Measuring Intelligence. (Spiral) Introduction to Intelligence KWL: . K : List 20 words that relate to intelligence. W: Read the “Review” on Myers pg. 415. For each of the five sections, come up with 2 intelligent questions about the terms, ideas, or theories presented in that section.
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J.P. Guilford (1950’s) created his three-factor structure of the intellect, commonly known as SOI. In his cubic model there are three separate factors that make up any intellectual activity (see left).
Louis Leon Thurstoneis known for the development of the Thurstone scale, which replaced Binet’s original scale. Came up with theory of Primary Mental Abilities" (PMAs), which were independent group factors of intelligence that different individuals possessed in varying degrees. He opposed the notion of a singular general intelligence that factored into the scores of all psychometric tests and was expressed as a mental age (see right)
Successful Intelligence (1999, 2000 distinct abilities?):(part of the Triarchic Theory; detailed offshoot of the Componential Subtheory and Performance Components)analytical intelligence:academic problem-solving assessed by intelligence tests, which present well-defined problems having a single right outcomes. Linked to grades and vocational success.creative intelligence: is demonstrated in reacting adaptively to novel situations and generating novel ideas.practical intelligence: required for everyday tasks, which may be ill-defined. Multiple solutions. EX. Managerial success (can you manage yourself, tasks, and other people?)
Figure9.20 Sternberg’s triarchic theory of intelligence
Experiences and learning
THE ONE TO MEMORIZE
Table 9-3, p. 364 distinct abilities?
Focuses for this subunit:
heritability (especially Scarr’s theory),
Define OR describe each:
= shows up on at least one released exam
The Evolution of Intelligence Testing distinct abilities?
Verbal distinct abilities?
1. Rearrange the following letters to make a word and choose the category in which it fits.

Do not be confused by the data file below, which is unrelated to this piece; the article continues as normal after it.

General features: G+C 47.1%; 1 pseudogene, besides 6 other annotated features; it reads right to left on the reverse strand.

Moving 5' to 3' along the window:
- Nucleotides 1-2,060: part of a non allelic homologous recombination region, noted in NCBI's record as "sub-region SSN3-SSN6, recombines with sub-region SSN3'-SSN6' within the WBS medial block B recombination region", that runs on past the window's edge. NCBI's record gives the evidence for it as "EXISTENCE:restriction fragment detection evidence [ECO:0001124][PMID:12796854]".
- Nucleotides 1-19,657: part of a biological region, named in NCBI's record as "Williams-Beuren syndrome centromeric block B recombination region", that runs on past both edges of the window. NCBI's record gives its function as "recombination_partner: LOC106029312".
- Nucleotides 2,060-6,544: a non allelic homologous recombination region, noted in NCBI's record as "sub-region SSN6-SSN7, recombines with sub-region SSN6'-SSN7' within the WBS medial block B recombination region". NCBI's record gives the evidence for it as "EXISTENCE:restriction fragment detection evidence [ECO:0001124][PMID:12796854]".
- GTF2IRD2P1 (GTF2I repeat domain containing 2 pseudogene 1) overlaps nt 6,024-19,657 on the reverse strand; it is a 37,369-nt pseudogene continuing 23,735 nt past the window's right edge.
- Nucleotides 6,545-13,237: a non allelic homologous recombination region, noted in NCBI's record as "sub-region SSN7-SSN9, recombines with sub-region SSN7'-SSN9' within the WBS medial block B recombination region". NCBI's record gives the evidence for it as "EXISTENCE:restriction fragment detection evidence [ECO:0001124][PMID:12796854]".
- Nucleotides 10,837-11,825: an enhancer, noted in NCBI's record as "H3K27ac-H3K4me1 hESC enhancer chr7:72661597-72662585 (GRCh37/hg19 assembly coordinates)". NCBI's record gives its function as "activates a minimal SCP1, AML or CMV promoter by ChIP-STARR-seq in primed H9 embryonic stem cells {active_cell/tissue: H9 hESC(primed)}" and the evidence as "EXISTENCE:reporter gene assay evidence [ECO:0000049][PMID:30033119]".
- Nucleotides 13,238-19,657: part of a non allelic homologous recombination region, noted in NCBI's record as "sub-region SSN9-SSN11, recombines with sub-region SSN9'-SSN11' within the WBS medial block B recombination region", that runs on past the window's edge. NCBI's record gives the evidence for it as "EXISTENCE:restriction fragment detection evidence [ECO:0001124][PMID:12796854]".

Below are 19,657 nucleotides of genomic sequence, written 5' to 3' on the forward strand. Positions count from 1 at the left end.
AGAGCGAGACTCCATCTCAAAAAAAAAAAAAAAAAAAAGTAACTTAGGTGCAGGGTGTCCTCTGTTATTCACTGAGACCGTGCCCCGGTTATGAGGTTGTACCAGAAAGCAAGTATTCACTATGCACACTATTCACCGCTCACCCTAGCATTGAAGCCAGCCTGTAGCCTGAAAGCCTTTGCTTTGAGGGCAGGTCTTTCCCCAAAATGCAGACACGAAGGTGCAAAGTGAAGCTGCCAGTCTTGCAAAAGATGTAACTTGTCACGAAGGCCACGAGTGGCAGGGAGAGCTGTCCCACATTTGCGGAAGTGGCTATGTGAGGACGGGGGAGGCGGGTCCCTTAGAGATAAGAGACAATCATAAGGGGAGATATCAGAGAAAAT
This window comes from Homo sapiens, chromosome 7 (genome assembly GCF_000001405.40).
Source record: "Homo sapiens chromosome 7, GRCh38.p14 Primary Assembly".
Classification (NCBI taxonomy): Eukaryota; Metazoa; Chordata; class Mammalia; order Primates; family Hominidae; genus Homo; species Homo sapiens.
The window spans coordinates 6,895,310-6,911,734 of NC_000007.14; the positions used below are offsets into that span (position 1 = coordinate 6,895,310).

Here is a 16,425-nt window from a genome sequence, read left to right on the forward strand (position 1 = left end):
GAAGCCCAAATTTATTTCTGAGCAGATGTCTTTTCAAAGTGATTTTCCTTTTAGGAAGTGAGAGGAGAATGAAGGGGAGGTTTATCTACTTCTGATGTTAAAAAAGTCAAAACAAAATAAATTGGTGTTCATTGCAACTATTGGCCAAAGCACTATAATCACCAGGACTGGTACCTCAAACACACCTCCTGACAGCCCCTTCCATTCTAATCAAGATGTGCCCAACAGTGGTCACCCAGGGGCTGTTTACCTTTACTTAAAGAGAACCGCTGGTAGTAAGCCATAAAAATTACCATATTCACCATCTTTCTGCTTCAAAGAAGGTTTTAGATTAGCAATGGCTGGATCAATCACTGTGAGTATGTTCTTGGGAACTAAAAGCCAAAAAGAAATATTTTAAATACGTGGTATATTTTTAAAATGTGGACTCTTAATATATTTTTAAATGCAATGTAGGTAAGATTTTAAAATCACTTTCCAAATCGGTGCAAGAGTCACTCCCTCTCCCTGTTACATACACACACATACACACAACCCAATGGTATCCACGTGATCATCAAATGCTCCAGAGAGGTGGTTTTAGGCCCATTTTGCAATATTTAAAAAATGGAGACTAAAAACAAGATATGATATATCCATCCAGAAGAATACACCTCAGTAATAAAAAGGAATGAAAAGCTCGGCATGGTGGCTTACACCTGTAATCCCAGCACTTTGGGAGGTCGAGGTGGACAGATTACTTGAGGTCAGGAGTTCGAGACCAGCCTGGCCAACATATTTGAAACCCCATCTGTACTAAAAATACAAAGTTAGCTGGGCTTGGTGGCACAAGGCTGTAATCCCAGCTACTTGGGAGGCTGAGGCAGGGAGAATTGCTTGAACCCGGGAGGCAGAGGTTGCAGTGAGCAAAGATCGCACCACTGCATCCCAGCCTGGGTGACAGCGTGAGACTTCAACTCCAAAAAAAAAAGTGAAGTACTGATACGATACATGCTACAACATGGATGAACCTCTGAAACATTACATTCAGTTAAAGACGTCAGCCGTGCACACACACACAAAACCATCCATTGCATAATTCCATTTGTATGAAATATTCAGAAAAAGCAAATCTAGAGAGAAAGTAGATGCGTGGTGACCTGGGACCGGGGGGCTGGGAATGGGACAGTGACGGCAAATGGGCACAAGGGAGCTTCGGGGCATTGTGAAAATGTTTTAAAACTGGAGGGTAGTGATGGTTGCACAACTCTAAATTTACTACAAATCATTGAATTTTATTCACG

A. cityB. fruitC. birdD. vegetable
2. Find the answer that best completes the analogy
people : democracy :: wealthy :
A. oligarchyB. oligopolyC. plutocracyD. timocracyE. autocracy
3. Which number should come next in this series?
A. 4B. 5C. 10D. 14
4. Which diagram results from folding the diagram on the left?
Ex. SAT is a “thinly disguised intelligence test (Garner, 1999). Aptitude intended to predict how well you’ll do in college.
1. Standardization: the uniform procedures used in the administration and scoring of a test.
EX: PSAT results. What did they show you?
EX: What about DBA? Is it standardized? Lets look at your class on Data Director!
2. Validity: the test measures what it is supposed to measure.
**Are what you want to measure and the questions/tasks you put on the test correlated? EX: Would you use handwriting analysis to gauge a persons intelligence?
**Can the test results be reproduced? EX: You scored a 26 on the ACT. You take it again and score a 27. Were the results about the same?
Reliability and Validity of IQ tests distinct abilities?
Figure 9.2 Test-retest reliability distinct abilities?
Figure 9.3 Correlation and reliability distinct abilities?
Figure 9.4 Criterion-related validity distinct abilities?
**68% of people score within 15 points above or below 100.
**95% of all people fall within 20 points of 100
**Top and bottom 2% are “gifted” or “intellectually disabled” (mentally retarded)
On the other hand:
**Brain areas responsible for higher cognitive reasoning develop differently in highly intelligent children. (Shaw, 2006)
**The moral of the story: While gifted kids’ minds work differently, they are not necessarily socially maladjusted and their outcomes are not necessarily different from those of non-gifted children. That depends on a lot of factors.
**Other factors of success include personal characteristics, interest in school & willingness to study
Nature vs Nurture: distinct abilities?Do We Inherit Intelligence?Read the following results from multiple studies over the years. Does nature or nurture tend to win out? In Myers pgs.428-9.
EX. John was born and raised in a deprived environment. His genetically-predisposed IQ range is 110-125. Where will he likely score on an IQ test?
EX. Susan was born and raised in an enriching environment. She attends school, works hard, and sets high goals for herself. Her genetically-predisposed IQ range is 90-105. Where will she likely score on an IQ test?
EX. Susan’s identical twin, Pam, was born and raised in the same environment as Susan. Pam misses school frequently, does as little as possible, and is indifferent about her future. Where will she likely score on an IQ test?
A Socially-Charged Dimension of the Nature vs Nurture Debate